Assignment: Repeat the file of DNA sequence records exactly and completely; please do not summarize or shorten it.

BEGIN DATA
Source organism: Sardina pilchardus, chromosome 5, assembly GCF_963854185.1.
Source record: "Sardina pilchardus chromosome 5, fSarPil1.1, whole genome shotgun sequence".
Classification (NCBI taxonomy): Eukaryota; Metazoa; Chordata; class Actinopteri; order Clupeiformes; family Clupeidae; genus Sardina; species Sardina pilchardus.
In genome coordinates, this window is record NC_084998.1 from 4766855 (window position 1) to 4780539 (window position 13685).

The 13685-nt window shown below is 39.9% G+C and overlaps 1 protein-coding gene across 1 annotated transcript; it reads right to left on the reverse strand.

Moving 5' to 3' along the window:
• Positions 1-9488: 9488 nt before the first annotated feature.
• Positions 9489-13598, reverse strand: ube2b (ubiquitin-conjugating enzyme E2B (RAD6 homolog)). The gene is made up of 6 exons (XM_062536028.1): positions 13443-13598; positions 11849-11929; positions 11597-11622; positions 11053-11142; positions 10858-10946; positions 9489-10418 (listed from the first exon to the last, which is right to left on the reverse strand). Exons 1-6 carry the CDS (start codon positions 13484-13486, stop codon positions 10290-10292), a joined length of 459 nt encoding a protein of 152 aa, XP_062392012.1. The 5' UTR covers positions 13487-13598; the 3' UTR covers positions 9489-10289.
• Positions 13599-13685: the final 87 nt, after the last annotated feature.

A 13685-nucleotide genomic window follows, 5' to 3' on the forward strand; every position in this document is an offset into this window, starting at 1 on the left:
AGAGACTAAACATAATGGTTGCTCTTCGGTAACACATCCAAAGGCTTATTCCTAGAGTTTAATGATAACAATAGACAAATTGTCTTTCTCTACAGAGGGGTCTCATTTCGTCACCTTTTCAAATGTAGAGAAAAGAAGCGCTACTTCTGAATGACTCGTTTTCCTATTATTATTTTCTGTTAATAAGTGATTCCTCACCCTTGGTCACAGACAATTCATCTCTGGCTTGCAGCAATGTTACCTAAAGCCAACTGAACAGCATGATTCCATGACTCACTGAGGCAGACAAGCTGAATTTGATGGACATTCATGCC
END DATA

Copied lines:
Source organism: Sardina pilchardus, chromosome 5, assembly GCF_963854185.1.
Source record: "Sardina pilchardus chromosome 5, fSarPil1.1, whole genome shotgun sequence".
Classification (NCBI taxonomy): Eukaryota; Metazoa; Chordata; class Actinopteri; order Clupeiformes; family Clupeidae; genus Sardina; species Sardina pilchardus.
In genome coordinates, this window is record NC_084998.1 from 4766855 (window position 1) to 4780539 (window position 13685).

The 13685-nt window shown below is 39.9% G+C and overlaps 1 protein-coding gene across 1 annotated transcript; it reads right to left on the reverse strand.

Moving 5' to 3' along the window:
• Positions 1-9488: 9488 nt before the first annotated feature.
• Positions 9489-13598, reverse strand: ube2b (ubiquitin-conjugating enzyme E2B (RAD6 homolog)). The gene is made up of 6 exons (XM_062536028.1): positions 13443-13598; positions 11849-11929; positions 11597-11622; positions 11053-11142; positions 10858-10946; positions 9489-10418 (listed from the first exon to the last, which is right to left on the reverse strand). Exons 1-6 carry the CDS (start codon positions 13484-13486, stop codon positions 10290-10292), a joined length of 459 nt encoding a protein of 152 aa, XP_062392012.1. The 5' UTR covers positions 13487-13598; the 3' UTR covers positions 9489-10289.
• Positions 13599-13685: the final 87 nt, after the last annotated feature.

A 13685-nucleotide genomic window follows, 5' to 3' on the forward strand; every position in this document is an offset into this window, starting at 1 on the left:
AGAGACTAAACATAATGGTTGCTCTTCGGTAACACATCCAAAGGCTTATTCCTAGAGTTTAATGATAACAATAGACAAATTGTCTTTCTCTACAGAGGGGTCTCATTTCGTCACCTTTTCAAATGTAGAGAAAAGAAGCGCTACTTCTGAATGACTCGTTTTCCTATTATTATTTTCTGTTAATAAGTGATTCCTCACCCTTGGTCACAGACAATTCATCTCTGGCTTGCAGCAATGTTACCTAAAGCCAACTGAACAGCATGATTCCATGACTCACTGAGGCAGACAAGCTGAATTTGATGGACATTCATGCC